Full-Court Match-Up Pressure Defense
on August 13, 2007
I was horribly disappointed with this product. Either Tubby Smith is holding his cards close to his chest, and isn't telling how to really implement his press in this video, or he's a great recruiter... because in this video he shows no signs of being a good teacher.
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I don't particularly like bashing Coach Smith, because I've admired him and his program for a while, but this product just was sub-par.
First of all, let me qualify myself by explaining a little bit what I was looking for.
I believe that what system you run (whether offense or defense) is less important than how you teach it. In fact, I believe that an excellent system that is poorly taught will rarely be more effective than a simple, elementarily predictable system that is excellently taught. Like many coaches, I bought the video with the hope of not only finding out about Kentucky's full court press, but how I could teach it better.
As a player in my former days, and now as a coach, the one thing I absolutely abhor was having 10 guys out on the court as the coach went through and discussed in detail with each one what they were supposed to do. Players find it boring, and knowing what to do is not as helpful as getting reps doing it. Why not have the kids perform a few breakdown drills to learn the different features of the press? The saying "Tell me, I forget; show me, I remember; let me do it, I understand" applies here. Players are much more likely to learn how to press if they get reps trapping and rotating 3-on-3 before jumping right into 5-on-5.
One of the first things Coach Smith says is that teaching the matchup press takes a long time. After seeing this video, I believe it! 10 guys standing on the floor, and Coach Smith thoroughly explains what each one should be doing. After the inbounds pass, the action is stopped again, and the lecturing to each of 10 players commences again. With each pass the action stops and there is more talking. About 5 minutes into the "drill" Coach Smith decides then is the time to explain to the players what sort of defensive stance he wants them in. I didn't get out a timer, but I'll bet it took 10 minutes before the ball crossed half-court.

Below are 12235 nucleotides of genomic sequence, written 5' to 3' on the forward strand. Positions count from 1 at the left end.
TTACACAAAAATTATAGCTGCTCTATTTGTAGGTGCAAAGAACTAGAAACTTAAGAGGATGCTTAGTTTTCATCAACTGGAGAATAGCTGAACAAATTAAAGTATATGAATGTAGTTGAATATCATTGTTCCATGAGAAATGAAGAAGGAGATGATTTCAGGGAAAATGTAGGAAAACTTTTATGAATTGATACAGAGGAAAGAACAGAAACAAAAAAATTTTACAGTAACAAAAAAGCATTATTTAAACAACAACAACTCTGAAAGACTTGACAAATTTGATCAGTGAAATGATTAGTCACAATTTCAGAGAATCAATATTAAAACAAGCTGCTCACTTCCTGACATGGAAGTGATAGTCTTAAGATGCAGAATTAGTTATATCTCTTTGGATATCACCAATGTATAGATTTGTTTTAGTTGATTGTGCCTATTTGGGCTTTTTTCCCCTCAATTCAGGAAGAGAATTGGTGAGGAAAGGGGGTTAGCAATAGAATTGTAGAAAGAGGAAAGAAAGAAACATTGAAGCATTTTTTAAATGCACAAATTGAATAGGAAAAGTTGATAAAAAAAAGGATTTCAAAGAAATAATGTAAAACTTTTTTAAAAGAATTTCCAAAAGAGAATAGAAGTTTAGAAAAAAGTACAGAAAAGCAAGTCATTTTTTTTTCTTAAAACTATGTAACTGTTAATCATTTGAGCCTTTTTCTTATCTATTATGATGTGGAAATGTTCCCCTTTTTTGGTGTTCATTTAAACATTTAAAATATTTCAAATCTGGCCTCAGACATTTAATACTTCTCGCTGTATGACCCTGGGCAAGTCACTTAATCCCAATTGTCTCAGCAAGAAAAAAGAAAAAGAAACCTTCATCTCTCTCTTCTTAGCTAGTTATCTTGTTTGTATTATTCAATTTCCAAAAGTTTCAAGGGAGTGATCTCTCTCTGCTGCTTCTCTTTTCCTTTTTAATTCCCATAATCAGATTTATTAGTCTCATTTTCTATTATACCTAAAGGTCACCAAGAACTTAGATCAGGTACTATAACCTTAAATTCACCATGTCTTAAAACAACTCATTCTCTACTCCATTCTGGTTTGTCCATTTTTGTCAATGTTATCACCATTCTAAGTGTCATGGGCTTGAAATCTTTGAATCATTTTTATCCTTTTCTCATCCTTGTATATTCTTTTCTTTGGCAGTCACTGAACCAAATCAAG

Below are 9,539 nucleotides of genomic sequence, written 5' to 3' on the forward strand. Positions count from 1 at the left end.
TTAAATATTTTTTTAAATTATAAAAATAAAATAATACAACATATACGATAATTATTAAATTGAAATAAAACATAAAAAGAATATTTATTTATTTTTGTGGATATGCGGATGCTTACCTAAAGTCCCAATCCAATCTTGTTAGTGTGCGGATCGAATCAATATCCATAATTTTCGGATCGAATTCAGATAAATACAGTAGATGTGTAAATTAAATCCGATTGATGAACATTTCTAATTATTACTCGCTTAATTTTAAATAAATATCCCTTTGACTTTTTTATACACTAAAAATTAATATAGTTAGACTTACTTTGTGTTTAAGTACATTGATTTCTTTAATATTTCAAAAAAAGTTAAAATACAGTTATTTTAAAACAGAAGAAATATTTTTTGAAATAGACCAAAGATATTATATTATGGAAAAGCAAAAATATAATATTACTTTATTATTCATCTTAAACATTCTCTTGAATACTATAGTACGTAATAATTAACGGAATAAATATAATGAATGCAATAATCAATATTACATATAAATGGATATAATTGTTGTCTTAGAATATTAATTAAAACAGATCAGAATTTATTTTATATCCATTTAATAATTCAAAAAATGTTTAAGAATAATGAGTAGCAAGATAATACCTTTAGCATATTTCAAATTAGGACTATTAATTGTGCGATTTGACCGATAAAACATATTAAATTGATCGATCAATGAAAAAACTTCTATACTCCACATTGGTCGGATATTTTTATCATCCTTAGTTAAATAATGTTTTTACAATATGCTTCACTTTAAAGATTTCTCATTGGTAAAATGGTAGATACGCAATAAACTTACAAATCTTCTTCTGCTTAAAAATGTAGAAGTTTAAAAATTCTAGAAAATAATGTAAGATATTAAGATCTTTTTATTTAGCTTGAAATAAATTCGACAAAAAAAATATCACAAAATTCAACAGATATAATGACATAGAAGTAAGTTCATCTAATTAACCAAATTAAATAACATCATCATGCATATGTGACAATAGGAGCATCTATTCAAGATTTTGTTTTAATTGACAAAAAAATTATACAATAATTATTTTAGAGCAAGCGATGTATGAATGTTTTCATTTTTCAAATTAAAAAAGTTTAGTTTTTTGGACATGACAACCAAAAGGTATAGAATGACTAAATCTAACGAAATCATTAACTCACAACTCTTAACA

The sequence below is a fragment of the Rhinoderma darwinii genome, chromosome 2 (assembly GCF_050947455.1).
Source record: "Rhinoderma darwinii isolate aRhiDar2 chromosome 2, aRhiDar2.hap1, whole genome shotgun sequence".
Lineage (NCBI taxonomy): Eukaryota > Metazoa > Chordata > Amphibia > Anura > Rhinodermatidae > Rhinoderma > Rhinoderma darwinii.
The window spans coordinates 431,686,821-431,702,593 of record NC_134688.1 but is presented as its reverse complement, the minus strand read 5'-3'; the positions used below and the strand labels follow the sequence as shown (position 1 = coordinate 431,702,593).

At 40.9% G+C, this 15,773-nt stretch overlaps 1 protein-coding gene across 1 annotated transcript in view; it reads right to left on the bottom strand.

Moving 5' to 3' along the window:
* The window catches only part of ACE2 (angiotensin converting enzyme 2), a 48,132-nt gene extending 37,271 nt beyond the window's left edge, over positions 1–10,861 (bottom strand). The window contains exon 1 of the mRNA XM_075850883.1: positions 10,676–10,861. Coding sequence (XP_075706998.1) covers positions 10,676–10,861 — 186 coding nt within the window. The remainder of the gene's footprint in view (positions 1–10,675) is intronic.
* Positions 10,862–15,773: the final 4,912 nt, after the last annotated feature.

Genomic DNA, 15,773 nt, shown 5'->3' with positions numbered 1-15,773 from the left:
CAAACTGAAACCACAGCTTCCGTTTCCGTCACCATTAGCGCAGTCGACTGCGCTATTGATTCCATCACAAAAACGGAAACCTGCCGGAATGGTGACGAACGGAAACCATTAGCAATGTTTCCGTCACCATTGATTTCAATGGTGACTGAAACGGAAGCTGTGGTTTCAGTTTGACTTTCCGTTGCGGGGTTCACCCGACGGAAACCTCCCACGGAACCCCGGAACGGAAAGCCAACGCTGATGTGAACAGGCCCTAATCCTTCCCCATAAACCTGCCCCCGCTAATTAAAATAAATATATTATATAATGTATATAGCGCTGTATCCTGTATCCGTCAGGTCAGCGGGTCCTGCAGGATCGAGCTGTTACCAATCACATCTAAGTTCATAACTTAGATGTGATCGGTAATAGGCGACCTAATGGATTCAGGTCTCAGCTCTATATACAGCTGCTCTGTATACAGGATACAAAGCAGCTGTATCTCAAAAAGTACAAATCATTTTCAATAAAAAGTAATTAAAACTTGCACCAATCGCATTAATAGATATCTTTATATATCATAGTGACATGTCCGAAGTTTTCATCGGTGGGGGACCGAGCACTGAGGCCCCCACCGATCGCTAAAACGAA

Coach Smith discusses trapping, but didn't really give any guidelines as far as what sorts of situations his players should trap in. He pointed out that his players play on-the-line up-the-line defense, and a minute later has his players sagging up to 10 yards off their man to "deny the long pass". Obviously, pressuring the ball with on-the-line up-the-line D and sagging are both important in a balanced defensive scheme, but Coach Smith never said when he wants his players to do what.
Interspersed in this video is segments of full-speed action. The action rarely lasts more than 1 pass or 1 dribble, though. (What is that, about 1/2 a second?) Before there's more stopping and talking. Do 10 players really need to stop everything to hear what one guy did well by having his palm turned up? Why can't they be doing a drill, practicing slapping at the ball from underneath while the coach is talking? Or maybe they're high-level athletes with lots of experience, and don't need infantile drills like that... but then why bother stopping practice to point it out?
It seemed like this video had very little thought put into it -- and this was brought to a focus by the fact that there were only about 3-4 "takes" in the whole video. That is to say, Coach Smith would talk for 15-20 minutes straight, without the cameraman ever thumbing the switch off. I got the feeling that this 54-minute video took about 60 minutes to film and edit. Come on! I paid money for this!
Now, I realize that not every coach out there coaches the same way, and others might well find this video to be helpful. If you didn't resonate with anything I said, and like the idea of having players consider practice "boring", go ahead and give the video a shot.
In the meantime, I found videos like Bo Ryan's "Applying and Attacking Pressure" to be a much better video at teaching zone press, and Jim Larranaga's "Scramble Defense" to be a much better video at teaching man-to-man pressure.
This video is a good one to pick up if you're at a coaching clinic and they're handing them out for free. Otherwise I wouldn't spend money on it.
If you really want this video, I'll swap it with somebody out there for a box of Oreos...